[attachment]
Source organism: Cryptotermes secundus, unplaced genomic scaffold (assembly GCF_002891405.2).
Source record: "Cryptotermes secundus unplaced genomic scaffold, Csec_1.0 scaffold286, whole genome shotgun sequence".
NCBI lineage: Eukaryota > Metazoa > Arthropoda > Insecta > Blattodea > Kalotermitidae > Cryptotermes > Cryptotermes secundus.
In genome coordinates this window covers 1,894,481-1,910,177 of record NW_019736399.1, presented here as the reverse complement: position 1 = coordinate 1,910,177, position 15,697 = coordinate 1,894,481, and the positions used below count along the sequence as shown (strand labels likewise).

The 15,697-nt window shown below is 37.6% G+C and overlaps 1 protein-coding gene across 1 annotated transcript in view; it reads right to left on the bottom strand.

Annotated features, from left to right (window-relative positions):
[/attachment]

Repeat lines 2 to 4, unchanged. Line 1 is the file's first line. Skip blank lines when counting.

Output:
Source record: "Cryptotermes secundus unplaced genomic scaffold, Csec_1.0 scaffold286, whole genome shotgun sequence".
NCBI lineage: Eukaryota > Metazoa > Arthropoda > Insecta > Blattodea > Kalotermitidae > Cryptotermes > Cryptotermes secundus.
In genome coordinates this window covers 1,894,481-1,910,177 of record NW_019736399.1, presented here as the reverse complement: position 1 = coordinate 1,910,177, position 15,697 = coordinate 1,894,481, and the positions used below count along the sequence as shown (strand labels likewise).